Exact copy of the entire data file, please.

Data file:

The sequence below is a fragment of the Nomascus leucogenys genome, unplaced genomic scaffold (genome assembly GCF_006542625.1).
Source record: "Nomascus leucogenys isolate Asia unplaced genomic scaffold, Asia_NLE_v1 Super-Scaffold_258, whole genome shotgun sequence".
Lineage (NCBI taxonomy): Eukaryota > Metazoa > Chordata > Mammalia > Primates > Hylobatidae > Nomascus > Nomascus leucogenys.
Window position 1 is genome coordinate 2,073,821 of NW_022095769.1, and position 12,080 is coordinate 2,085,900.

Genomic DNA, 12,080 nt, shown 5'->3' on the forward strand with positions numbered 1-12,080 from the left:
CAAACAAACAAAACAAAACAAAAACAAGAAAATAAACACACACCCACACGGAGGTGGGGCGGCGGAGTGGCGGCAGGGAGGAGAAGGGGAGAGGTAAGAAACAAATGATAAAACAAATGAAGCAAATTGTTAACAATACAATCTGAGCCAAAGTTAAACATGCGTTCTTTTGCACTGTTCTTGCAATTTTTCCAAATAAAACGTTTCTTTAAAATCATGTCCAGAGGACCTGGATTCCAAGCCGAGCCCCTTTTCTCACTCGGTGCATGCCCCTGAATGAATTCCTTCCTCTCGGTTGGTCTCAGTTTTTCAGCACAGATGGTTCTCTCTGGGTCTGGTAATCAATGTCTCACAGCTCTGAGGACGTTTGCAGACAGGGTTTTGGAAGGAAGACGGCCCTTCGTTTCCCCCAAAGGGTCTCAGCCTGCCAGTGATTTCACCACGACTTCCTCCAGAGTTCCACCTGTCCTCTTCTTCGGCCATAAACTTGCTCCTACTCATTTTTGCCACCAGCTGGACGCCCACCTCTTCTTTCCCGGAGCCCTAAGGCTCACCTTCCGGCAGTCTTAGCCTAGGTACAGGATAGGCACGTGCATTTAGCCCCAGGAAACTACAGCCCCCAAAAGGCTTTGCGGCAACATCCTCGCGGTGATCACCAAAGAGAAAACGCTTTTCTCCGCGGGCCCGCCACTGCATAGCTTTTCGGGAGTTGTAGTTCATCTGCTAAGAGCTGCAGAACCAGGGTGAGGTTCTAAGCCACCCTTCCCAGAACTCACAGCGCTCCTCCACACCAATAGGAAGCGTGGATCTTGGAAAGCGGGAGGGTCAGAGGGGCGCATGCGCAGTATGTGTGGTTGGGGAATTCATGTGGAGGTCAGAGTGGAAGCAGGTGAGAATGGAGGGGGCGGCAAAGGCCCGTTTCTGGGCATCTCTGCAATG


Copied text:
The sequence below is a fragment of the Nomascus leucogenys genome, unplaced genomic scaffold (genome assembly GCF_006542625.1).
Source record: "Nomascus leucogenys isolate Asia unplaced genomic scaffold, Asia_NLE_v1 Super-Scaffold_258, whole genome shotgun sequence".
Lineage (NCBI taxonomy): Eukaryota > Metazoa > Chordata > Mammalia > Primates > Hylobatidae > Nomascus > Nomascus leucogenys.
Window position 1 is genome coordinate 2,073,821 of NW_022095769.1, and position 12,080 is coordinate 2,085,900.

Genomic DNA, 12,080 nt, shown 5'->3' on the forward strand with positions numbered 1-12,080 from the left:
CAAACAAACAAAACAAAACAAAAACAAGAAAATAAACACACACCCACACGGAGGTGGGGCGGCGGAGTGGCGGCAGGGAGGAGAAGGGGAGAGGTAAGAAACAAATGATAAAACAAATGAAGCAAATTGTTAACAATACAATCTGAGCCAAAGTTAAACATGCGTTCTTTTGCACTGTTCTTGCAATTTTTCCAAATAAAACGTTTCTTTAAAATCATGTCCAGAGGACCTGGATTCCAAGCCGAGCCCCTTTTCTCACTCGGTGCATGCCCCTGAATGAATTCCTTCCTCTCGGTTGGTCTCAGTTTTTCAGCACAGATGGTTCTCTCTGGGTCTGGTAATCAATGTCTCACAGCTCTGAGGACGTTTGCAGACAGGGTTTTGGAAGGAAGACGGCCCTTCGTTTCCCCCAAAGGGTCTCAGCCTGCCAGTGATTTCACCACGACTTCCTCCAGAGTTCCACCTGTCCTCTTCTTCGGCCATAAACTTGCTCCTACTCATTTTTGCCACCAGCTGGACGCCCACCTCTTCTTTCCCGGAGCCCTAAGGCTCACCTTCCGGCAGTCTTAGCCTAGGTACAGGATAGGCACGTGCATTTAGCCCCAGGAAACTACAGCCCCCAAAAGGCTTTGCGGCAACATCCTCGCGGTGATCACCAAAGAGAAAACGCTTTTCTCCGCGGGCCCGCCACTGCATAGCTTTTCGGGAGTTGTAGTTCATCTGCTAAGAGCTGCAGAACCAGGGTGAGGTTCTAAGCCACCCTTCCCAGAACTCACAGCGCTCCTCCACACCAATAGGAAGCGTGGATCTTGGAAAGCGGGAGGGTCAGAGGGGCGCATGCGCAGTATGTGTGGTTGGGGAATTCATGTGGAGGTCAGAGTGGAAGCAGGTGAGAATGGAGGGGGCGGCAAAGGCCCGTTTCTGGGCATCTCTGCAATG